Charles Deemer, 5/21/2012

Current Occupation: Semi-retired, teach screenwriting at Portland State University
Former Occupation: Playwright, screenwriter, journalist, editor
Contact Information: For a writer, the best thing about aging is liberation from the marketplace. Writers over 70 should be read but not seen.

Read more about Charles here, visit his long-standing Literary Journal (and watch one of his short films), or sign up for one of his classes.

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When Work Meant Fuck, LA, 1954

In high school in Los Angeles
in 1954, the word spread quickly
that Huggy Boy was going to play
“Work With Me, Annie,” at midnight
even though the song was banned.

The song was banned because “work”
meant fuck, which everybody knew
without anyone actually saying it,
and if you doubted it the sequel
proved you wrong, “Annie had a baby
can’t work no more,” which also
was banned.

Every white teenager at my school
tuned in Huggy Boy that night.
At midnight as promised
Huggy Boy began a countdown
to playing “Work With Me, Annie”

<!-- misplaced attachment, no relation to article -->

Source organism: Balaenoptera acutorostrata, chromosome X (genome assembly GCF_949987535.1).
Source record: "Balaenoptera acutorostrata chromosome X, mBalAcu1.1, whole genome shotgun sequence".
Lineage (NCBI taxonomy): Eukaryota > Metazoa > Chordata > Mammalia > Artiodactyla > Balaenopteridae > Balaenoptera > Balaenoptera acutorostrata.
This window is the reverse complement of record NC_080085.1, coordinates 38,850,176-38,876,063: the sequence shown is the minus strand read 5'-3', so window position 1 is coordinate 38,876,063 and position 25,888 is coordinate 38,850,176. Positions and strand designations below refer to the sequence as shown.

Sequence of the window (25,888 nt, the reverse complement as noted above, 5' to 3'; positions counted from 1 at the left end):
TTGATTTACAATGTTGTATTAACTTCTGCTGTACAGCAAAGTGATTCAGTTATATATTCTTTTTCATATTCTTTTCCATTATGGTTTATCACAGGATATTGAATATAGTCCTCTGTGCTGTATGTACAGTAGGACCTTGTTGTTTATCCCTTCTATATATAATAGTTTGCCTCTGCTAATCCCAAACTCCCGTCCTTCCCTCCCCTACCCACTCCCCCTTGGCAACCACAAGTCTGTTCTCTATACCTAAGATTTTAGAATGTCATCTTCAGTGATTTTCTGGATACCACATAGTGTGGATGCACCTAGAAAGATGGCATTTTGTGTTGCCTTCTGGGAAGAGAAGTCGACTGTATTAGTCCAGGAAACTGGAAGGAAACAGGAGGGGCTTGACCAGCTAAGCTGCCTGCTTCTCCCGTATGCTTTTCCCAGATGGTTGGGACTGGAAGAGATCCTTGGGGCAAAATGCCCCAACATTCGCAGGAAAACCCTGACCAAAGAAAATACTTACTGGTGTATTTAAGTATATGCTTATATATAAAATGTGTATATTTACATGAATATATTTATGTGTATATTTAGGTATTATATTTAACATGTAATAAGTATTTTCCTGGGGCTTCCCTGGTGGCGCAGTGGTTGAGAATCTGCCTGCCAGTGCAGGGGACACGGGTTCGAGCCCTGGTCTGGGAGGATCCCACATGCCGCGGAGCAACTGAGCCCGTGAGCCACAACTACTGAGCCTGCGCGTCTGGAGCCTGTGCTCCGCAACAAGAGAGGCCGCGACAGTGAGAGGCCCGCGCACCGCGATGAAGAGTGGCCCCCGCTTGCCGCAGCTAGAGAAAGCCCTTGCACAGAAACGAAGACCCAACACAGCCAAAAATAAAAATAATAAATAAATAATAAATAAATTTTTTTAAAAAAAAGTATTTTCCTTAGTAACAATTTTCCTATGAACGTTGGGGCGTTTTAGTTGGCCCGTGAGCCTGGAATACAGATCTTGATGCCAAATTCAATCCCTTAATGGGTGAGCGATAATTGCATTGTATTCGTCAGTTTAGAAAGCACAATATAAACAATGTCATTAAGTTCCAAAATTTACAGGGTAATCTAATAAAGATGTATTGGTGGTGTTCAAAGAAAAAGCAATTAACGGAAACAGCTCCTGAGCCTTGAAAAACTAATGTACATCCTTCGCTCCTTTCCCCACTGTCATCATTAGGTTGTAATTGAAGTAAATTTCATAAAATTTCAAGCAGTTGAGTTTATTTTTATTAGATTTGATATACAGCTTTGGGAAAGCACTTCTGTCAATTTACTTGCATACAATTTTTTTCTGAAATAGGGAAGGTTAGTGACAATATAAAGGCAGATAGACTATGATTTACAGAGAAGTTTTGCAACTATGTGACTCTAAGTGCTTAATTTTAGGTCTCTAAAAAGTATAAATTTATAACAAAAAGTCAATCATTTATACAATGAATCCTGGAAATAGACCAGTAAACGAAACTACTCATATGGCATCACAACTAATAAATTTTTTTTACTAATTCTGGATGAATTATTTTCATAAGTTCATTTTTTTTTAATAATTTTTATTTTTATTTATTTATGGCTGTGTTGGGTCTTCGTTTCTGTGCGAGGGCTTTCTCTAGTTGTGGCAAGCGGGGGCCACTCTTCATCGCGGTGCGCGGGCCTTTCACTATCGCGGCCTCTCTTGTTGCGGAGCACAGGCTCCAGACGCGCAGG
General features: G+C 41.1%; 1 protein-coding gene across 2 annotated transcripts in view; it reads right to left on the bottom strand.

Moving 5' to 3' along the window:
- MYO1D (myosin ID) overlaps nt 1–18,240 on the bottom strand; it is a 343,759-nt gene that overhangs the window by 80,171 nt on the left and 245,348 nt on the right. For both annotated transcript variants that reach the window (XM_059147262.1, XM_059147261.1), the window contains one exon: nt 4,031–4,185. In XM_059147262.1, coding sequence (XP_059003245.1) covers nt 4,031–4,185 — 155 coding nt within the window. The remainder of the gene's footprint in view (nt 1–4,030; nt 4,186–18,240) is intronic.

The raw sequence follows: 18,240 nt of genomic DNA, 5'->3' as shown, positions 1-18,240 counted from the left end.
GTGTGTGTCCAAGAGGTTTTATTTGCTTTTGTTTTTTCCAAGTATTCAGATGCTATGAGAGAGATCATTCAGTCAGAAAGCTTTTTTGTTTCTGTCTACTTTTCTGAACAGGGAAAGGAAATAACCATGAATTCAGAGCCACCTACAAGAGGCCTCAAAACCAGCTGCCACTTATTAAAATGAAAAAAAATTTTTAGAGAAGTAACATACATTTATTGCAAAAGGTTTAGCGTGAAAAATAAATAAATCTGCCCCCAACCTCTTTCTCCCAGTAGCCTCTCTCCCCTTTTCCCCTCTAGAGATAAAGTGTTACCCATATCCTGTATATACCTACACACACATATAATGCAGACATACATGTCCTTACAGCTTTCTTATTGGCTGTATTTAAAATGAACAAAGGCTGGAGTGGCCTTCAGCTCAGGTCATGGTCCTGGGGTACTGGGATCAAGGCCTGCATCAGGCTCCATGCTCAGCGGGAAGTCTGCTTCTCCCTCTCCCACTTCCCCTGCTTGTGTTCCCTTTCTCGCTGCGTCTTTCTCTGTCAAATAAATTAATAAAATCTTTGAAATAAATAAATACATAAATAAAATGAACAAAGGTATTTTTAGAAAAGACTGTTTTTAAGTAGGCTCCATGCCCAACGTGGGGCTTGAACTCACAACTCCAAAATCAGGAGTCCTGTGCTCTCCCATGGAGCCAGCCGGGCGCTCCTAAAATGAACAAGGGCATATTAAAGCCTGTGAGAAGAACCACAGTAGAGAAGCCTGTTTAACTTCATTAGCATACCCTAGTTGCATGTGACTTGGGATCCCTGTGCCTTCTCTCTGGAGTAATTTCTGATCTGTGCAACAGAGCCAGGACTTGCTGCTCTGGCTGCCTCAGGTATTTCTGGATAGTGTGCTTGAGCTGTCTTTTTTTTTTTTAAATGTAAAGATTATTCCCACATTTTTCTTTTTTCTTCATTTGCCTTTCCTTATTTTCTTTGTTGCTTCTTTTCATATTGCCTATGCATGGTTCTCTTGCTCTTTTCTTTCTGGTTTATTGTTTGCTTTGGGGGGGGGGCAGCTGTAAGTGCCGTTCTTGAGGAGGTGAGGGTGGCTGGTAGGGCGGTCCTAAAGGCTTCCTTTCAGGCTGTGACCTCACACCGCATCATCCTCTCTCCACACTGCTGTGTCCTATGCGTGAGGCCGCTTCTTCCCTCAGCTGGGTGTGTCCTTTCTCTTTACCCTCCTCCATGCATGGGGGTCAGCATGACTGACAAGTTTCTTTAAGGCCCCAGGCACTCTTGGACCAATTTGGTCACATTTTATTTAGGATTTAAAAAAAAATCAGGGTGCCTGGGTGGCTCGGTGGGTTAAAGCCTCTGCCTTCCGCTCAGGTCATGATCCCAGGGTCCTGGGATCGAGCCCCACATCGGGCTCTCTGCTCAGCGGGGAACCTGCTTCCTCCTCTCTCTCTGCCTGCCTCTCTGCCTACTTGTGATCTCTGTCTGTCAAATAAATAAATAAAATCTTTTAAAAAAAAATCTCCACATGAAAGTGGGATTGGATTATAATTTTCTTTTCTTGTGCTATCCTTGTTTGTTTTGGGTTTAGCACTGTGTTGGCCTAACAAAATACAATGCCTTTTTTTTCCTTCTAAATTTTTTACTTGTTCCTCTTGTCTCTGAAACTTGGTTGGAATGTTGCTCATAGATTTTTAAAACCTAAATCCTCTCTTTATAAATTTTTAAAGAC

and when he got to “five,”
sirens started blaring along with
loud knocking sounds on his
studio door, and Huggy Boy
said the cops were trying to
crash into the studio and

in my bedroom with the lights out
under the covers with my portable radio
I thrilled at the forbidden drama
of it all, the cops trying to break
down the door to stop Huggy Boy
from playing the song about working
which was about fucking
and for a 15 year old boy
this was the most exciting moment
imaginable in Los Angeles county in 1954.
And the cops broke down the door
and hauled Huggy Boy off to jail.

Years later I realized the scene was
a sham, radio theater, something to
titillate the thousands of white kids
in L.A. who thrilled to hear black music.
I had to admire Huggy Boy for
putting me on because it showed how
clearly he heard the white teenage pulse
of the times, not only a DJ, not only
an actor, but a social commentator
of sorts, and one with the best job
in LA in 1954.

I never have forgotten the Annie sequel
refrain, “Now it’s clear and it’s
understood, that’s what happens when
the getting’ gets good.” My innocence
never got that good again.

*editor note: read more about Huggy Boy by Charles Deemer.

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